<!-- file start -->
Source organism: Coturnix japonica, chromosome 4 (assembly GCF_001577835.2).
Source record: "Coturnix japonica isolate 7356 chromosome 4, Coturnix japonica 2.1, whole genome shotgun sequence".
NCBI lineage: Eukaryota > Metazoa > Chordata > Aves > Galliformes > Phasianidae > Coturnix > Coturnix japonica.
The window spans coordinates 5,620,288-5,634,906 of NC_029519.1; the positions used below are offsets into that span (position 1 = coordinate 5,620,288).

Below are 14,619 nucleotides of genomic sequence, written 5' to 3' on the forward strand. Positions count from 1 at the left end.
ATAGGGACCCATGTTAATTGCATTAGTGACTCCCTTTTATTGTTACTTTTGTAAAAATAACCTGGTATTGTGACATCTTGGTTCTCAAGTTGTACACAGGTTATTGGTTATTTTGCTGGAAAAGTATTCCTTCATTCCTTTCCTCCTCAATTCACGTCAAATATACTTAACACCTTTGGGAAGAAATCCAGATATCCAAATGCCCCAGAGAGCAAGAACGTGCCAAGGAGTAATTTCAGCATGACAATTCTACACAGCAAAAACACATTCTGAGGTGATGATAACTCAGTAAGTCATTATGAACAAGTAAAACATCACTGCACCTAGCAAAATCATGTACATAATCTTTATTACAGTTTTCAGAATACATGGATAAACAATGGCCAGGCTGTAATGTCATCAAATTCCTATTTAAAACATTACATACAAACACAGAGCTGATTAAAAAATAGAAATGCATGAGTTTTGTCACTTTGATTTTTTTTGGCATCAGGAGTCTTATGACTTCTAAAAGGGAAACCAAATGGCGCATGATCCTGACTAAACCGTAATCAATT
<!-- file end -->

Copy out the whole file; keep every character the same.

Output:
Source organism: Coturnix japonica, chromosome 4 (assembly GCF_001577835.2).
Source record: "Coturnix japonica isolate 7356 chromosome 4, Coturnix japonica 2.1, whole genome shotgun sequence".
NCBI lineage: Eukaryota > Metazoa > Chordata > Aves > Galliformes > Phasianidae > Coturnix > Coturnix japonica.
The window spans coordinates 5,620,288-5,634,906 of NC_029519.1; the positions used below are offsets into that span (position 1 = coordinate 5,620,288).

Below are 14,619 nucleotides of genomic sequence, written 5' to 3' on the forward strand. Positions count from 1 at the left end.
ATAGGGACCCATGTTAATTGCATTAGTGACTCCCTTTTATTGTTACTTTTGTAAAAATAACCTGGTATTGTGACATCTTGGTTCTCAAGTTGTACACAGGTTATTGGTTATTTTGCTGGAAAAGTATTCCTTCATTCCTTTCCTCCTCAATTCACGTCAAATATACTTAACACCTTTGGGAAGAAATCCAGATATCCAAATGCCCCAGAGAGCAAGAACGTGCCAAGGAGTAATTTCAGCATGACAATTCTACACAGCAAAAACACATTCTGAGGTGATGATAACTCAGTAAGTCATTATGAACAAGTAAAACATCACTGCACCTAGCAAAATCATGTACATAATCTTTATTACAGTTTTCAGAATACATGGATAAACAATGGCCAGGCTGTAATGTCATCAAATTCCTATTTAAAACATTACATACAAACACAGAGCTGATTAAAAAATAGAAATGCATGAGTTTTGTCACTTTGATTTTTTTTGGCATCAGGAGTCTTATGACTTCTAAAAGGGAAACCAAATGGCGCATGATCCTGACTAAACCGTAATCAATT